Big Tech: Monopoly’s Second Moment? The Evolution and Trajectory of Government Policy and Corporate Strategy

25 08 2020

Co-sponsored by Long Run Initiative (LRI) and the Wilson/Currie Chair in Canadian Business History, Rotman School of Management, University of Toronto.

This free half-day conference focuses on one of the great public policy challenges of our time: the power of Big Tech. Across the North Atlantic world, governments and publics are coming to grips with the implications of just how large and powerful the FAANG companies – Facebook, Amazon, Apple, Netflix and Google (Alphabet) – have become.

Bringing together academics, policy makers and corporate executives for evidence-led discussions on this key 21st century challenge, the conference also explores how our experience with historical monopolies can provide meaningful insight.

We are pleased to welcome as our keynote guests Hon. Dr. Kevin Lynch, former clerk of the Privy Council, and Dr. Richard Langlois, Professor of Economics, University of Connecticut, who will each feature in a virtual fireside conversation. The event will also include two panel discussions with participants drawn from the senior ranks of government and business. Each session will include time for audience questions.

The event will also include two panel discussions with participants drawn from the senior ranks of government and business. The first panel will address the international perspective on Big Tech and anti-trust. The second panel will address possible Canadian responses, in both public policy and corporate strategy. Each session will include time for audience questions.


Events

Date and Time

Friday, October 2, 2020
8:30 am – 12:30 pm ET


Publication

Registration is required for this online event.

Register here →


This conference is co-hosted by the Wilson/Currie Chair in Canadian Business History, Rotman School of Management, University of Toronto, and Long Run Initiative (LRI), a not-for-profit initiative which organizes short, high-impact roundtable events for academic experts, business leaders and public policymakers to reflect on and discuss parallels from the past and consider how these lessons apply to their own organizations.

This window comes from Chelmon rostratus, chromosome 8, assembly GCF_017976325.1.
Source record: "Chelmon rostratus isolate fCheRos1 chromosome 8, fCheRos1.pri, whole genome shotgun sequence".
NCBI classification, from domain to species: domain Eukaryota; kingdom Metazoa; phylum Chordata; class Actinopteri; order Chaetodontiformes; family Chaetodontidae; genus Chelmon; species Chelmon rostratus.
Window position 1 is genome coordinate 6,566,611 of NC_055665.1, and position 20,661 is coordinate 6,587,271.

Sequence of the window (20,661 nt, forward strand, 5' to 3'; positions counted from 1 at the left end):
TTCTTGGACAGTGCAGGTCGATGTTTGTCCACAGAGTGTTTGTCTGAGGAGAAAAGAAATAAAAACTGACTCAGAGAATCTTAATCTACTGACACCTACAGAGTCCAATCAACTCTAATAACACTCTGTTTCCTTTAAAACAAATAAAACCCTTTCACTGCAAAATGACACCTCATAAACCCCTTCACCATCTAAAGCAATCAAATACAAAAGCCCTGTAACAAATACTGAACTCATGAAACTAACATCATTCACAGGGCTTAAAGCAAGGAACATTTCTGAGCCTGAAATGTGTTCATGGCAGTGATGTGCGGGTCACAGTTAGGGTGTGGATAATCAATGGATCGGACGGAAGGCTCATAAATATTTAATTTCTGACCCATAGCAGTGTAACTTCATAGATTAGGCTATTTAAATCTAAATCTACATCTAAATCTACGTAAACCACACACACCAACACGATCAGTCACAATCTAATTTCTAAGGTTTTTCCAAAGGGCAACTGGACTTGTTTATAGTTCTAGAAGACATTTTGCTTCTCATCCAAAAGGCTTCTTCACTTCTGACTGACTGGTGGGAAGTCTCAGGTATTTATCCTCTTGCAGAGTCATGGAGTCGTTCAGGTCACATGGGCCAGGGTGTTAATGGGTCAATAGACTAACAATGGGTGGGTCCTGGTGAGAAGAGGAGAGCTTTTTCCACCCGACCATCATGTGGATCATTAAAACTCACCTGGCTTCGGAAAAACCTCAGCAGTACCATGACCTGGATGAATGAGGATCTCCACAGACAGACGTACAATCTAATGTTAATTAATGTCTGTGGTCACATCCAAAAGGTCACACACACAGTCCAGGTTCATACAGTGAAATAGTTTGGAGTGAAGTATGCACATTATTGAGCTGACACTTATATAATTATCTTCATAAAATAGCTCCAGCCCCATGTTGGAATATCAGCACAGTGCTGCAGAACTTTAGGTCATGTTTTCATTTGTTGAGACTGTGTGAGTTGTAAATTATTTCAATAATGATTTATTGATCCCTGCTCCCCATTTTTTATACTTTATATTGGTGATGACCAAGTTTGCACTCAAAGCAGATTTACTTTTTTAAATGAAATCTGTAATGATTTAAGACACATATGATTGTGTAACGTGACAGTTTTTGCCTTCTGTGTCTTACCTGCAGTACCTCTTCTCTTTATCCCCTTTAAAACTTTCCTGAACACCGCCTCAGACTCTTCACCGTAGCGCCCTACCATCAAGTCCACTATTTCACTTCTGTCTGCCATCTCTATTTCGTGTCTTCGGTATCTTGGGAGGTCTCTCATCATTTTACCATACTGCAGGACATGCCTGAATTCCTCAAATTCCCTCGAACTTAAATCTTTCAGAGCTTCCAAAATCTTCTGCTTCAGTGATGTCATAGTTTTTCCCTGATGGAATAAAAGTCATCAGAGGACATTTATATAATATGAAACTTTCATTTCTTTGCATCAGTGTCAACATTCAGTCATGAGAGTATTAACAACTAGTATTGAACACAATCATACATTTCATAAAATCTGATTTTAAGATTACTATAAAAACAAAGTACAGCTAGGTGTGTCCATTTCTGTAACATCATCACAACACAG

Programme

 

8:30 – 8:40 am
OPENING REMARKS
Conference Co-Chairs
Dr. Dimitry Anastakis, The Wilson/Currie Chair in Canadian Business History, Rotman School of Management, University of Toronto
Dr. Laurence B. Mussio, Co-Founder & Director, Long Run Initiative (LRI)

8:40 – 9:00 am
FIRESIDE WITH DR. RICHARD LANGLOIS
Hunting the Big Five: Twenty-First Century Anti-Trust in Historical Perspective
Dr. Richard Langlois, Professor of Economics, University of Connecticut
Dr. Dimitry Anastakis, Rotman School of Management

9:00 – 10:20 am
INTERNATIONAL PERSPECTIVES ON BIG TECH AND ANTI-TRUST
The tension between oligopolistic technology firms reflects one of the most compelling episodes of anti-trust debate in corporate history, with long-term implications for today and the future. Attempts to rein in anti-competitive behaviour in the United States and the European Union are complicated by the evolving legal landscape, various nationalist pressures, and broader questions over the role of the state in regulating technology, culture, information. Questions also arise about the very nature of consumption. This session will address how governments and these companies are responding to the challenges.

Panelists
Dr. Gillian Hadfield, Director, Schwartz-Reisman Institute, University of Toronto
Ms. Claudette McGowan, Global Executive Officer for Cyber Security, TD Bank
Mr. Victor Tung, Executive Vice President U.S Chief Technology & Operations Officer & Chief Operating Officer, BMO Financial Group
Dr. Michael Aldous, Senior Lecturer, Queen’s Management School, Queen’s University, Belfast

Moderator
Mr. David Walmsley, Editor-in-Chief, The Globe and Mail

10:20 – 10:40 am
BREAK
10:40 – 11:00 am
FIRESIDE WITH THE HON. DR. KEVIN G. LYNCH
Anti-Trust in a Digital World: Do Old Problems Require New Solutions?
The Hon. Dr. Kevin G. Lynch, P.C., O.C., Ph.D., LL.D, Former Clerk of the Privy Council
Dr. Laurence B. Mussio, Long Run Initiative

11:00 – 12:20 pm
CANADIAN PERSPECTIVES WITHIN INTERNATIONAL CONSIDERATIONS
What are the possible Canadian responses, in both public policy and corporate strategy, to the grand challenges posed by Big Tech and the corporate or institutional forms it takes? The challenges are multifaceted: they are also made more complex for countries outside the superpower or bloc structure (USA, China, EU) whose companies and governments have to find a middle way with relatively limited leverage. This session will discuss the various aspects of a global challenge in a national context.

Panelists
Mr. Simon Kennedy, Deputy Minister, Innovation, Science and Economic Development Canada
Mr. Lawson A.W. Hunter, Senior Counsel, Stikeman Elliott LLP
Professor Taylor Owen, Max Bell School of Public Policy & Beaverbrook Chair in Media, Ethics and Communications, McGill University
Dr. Elizabeth Acorn, Assistant Professor, Dept. of Political Science, University of Toronto

Moderator
David Skok, CEO & Editor-in-Chief, The Logic

12:20 – 12:30 pm
CLOSING REMARKS
Conference Co-Chairs
Dr. Laurence B. Mussio, Long Run Initiative
Dr. Dimitry Anastakis, Rotman School of Management


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